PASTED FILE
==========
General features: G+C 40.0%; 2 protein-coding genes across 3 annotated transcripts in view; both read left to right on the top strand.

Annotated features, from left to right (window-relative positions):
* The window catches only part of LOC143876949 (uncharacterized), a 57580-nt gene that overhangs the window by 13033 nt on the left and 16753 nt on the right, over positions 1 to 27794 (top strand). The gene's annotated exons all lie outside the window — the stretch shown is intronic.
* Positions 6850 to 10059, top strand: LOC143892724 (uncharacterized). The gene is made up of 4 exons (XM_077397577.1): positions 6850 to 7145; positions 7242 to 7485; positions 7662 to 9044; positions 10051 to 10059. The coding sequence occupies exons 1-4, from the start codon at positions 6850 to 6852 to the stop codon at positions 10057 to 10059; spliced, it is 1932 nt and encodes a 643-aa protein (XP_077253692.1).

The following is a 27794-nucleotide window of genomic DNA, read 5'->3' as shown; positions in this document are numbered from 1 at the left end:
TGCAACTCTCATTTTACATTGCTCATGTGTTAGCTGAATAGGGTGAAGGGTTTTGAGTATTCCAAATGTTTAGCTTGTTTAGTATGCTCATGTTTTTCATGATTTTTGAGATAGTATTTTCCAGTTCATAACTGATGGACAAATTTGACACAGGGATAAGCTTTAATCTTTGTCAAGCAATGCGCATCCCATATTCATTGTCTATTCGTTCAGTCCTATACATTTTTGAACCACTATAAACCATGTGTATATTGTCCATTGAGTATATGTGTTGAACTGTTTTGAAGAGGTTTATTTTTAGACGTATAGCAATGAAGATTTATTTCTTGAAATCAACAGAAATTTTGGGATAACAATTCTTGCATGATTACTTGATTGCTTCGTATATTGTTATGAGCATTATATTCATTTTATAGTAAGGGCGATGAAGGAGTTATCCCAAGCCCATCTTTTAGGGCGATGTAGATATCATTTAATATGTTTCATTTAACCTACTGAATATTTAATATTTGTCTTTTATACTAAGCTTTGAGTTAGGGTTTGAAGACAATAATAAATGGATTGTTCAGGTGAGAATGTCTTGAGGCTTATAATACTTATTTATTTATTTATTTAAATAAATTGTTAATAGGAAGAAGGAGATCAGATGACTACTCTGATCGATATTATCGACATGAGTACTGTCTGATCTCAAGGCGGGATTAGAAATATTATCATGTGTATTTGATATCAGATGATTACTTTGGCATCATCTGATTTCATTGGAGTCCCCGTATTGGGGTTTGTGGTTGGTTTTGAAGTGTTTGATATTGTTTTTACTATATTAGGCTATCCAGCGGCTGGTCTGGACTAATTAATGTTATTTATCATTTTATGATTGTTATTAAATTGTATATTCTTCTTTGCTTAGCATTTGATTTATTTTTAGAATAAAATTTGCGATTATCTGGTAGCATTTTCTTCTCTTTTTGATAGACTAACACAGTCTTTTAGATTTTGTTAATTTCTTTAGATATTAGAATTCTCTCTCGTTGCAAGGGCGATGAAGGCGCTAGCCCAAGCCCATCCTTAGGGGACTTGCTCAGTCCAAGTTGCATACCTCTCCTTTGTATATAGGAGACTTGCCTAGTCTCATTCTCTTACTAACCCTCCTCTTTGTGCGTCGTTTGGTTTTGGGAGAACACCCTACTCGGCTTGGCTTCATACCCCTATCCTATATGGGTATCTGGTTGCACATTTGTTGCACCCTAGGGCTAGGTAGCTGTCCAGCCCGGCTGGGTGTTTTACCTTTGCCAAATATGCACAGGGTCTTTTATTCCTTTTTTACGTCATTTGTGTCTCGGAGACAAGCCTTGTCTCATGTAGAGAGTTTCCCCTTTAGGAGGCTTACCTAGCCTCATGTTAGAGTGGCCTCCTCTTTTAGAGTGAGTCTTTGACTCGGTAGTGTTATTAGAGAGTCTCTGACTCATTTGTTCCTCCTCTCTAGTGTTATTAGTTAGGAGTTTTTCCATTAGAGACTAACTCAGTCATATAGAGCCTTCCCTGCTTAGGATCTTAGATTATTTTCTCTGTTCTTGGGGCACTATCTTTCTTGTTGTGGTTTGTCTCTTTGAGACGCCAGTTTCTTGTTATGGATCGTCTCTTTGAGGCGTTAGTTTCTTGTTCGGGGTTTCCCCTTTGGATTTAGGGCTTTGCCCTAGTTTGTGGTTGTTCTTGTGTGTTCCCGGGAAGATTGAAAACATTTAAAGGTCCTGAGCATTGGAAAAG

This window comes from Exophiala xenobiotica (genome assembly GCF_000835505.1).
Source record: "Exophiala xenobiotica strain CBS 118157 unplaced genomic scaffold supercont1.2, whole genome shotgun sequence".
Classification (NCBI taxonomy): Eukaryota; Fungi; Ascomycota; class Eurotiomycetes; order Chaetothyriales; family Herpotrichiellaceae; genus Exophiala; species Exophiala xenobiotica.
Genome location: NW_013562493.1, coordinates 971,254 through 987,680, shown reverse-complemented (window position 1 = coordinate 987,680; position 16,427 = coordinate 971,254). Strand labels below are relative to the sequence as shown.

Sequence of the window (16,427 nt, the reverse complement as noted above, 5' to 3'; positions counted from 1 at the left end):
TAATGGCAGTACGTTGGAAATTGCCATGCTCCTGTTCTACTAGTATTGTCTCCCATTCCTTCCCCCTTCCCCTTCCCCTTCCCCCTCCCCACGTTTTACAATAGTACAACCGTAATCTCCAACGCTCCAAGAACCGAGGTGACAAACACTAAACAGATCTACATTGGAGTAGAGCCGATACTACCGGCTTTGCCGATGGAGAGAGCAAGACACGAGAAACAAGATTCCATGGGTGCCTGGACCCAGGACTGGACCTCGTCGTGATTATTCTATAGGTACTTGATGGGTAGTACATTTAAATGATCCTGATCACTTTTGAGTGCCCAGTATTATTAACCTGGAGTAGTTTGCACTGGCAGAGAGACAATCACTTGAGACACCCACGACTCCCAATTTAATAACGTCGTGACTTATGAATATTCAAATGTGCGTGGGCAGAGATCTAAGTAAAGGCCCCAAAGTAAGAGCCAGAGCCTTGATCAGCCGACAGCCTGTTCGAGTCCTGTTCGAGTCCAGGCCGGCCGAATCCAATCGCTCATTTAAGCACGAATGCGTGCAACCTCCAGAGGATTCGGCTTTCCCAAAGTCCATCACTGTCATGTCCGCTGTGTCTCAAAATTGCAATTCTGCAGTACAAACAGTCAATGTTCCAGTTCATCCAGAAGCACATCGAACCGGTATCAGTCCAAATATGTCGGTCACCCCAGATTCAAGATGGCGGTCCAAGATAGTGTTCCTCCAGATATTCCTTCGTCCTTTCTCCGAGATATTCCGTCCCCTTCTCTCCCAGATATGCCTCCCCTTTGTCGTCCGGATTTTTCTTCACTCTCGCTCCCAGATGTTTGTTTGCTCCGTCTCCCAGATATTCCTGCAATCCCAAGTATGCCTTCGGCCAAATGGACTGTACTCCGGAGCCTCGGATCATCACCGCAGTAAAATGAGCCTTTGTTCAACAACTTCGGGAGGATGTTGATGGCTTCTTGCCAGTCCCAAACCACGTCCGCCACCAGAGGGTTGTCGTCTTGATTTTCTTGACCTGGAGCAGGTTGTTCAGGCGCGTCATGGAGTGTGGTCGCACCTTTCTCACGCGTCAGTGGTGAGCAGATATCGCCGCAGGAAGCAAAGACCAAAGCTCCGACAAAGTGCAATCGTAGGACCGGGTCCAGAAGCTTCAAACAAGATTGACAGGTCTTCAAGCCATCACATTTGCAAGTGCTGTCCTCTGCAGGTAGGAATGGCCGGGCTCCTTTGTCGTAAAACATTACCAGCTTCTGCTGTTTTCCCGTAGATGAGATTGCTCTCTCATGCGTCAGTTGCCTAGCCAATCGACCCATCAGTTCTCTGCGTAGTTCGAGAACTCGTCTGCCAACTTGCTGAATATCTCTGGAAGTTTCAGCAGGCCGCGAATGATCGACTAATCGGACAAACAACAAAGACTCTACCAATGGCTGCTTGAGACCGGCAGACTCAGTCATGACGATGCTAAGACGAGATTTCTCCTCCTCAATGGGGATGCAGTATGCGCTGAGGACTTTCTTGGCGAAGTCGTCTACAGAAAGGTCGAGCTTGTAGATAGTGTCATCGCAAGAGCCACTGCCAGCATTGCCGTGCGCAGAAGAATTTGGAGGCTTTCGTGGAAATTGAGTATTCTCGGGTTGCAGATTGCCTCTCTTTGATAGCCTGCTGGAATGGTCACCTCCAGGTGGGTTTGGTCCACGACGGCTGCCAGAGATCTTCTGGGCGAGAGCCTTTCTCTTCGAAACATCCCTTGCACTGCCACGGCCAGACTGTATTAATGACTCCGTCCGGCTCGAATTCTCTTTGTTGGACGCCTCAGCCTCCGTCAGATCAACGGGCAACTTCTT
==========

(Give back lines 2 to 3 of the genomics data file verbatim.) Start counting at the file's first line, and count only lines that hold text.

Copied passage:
Annotated features, from left to right (window-relative positions):
* The window catches only part of LOC143876949 (uncharacterized), a 57580-nt gene that overhangs the window by 13033 nt on the left and 16753 nt on the right, over positions 1 to 27794 (top strand). The gene's annotated exons all lie outside the window — the stretch shown is intronic.